by Derek Irvine
Recognize This! -- Differentiating recognition and rewards for top performers is critical while still allowing for all to participate in the opportunity to be recognized for work well done.
I intentionally stirred the compensation and recognition pot in my last post on Compensation Cafe. With a title like "An Argument for Unfair Pay," I'm sure you can imagine the post received several insightful and detailed comments. So, in my post yesterday on the Cafe, I took advantage of the very smart readers and fellow bloggers to showcase some of those comments and learnings.
Here's a taste of thoughts around the appropriate balance between paying and recognizing people fairly while allowing for the differentiation necessary for the top performers:
"Let them have access to high level management to discuss progress and to get help in removing any organizational barriers that are keeping them from solving the problem."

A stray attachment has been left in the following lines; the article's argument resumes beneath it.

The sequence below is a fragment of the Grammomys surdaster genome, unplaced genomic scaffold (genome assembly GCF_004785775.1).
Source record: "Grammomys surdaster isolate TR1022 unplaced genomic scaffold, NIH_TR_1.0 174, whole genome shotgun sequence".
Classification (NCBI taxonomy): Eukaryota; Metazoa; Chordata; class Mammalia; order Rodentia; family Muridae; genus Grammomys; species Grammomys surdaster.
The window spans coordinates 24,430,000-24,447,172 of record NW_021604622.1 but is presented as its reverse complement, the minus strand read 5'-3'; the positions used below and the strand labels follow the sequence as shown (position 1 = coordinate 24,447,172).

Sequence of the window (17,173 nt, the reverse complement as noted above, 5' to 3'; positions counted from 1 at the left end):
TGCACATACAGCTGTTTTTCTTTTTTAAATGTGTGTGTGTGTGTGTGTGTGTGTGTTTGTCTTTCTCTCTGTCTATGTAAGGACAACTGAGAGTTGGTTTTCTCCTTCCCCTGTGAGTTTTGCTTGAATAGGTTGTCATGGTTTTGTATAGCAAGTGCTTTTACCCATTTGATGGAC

"The Pareto Principle still applies."
E. K. Torkornoo:
"Keep them away from terrible managers, narcissistic leaders and distracting politics (to the extent possible); assign them to teams with others they respect, listen carefully and respond to them.
"I refer you to an article in Personnel Psychology 2012 on "The Best and the Rest: Revisting the Norm of Normality of Individual Differences" by O'Boyle and Aguinis for an academic discussion of this subject."
"The notion that you can provide meaningful performance differentiation with a 2-3% budget is fanciful."
How do you differentiate for top performers?
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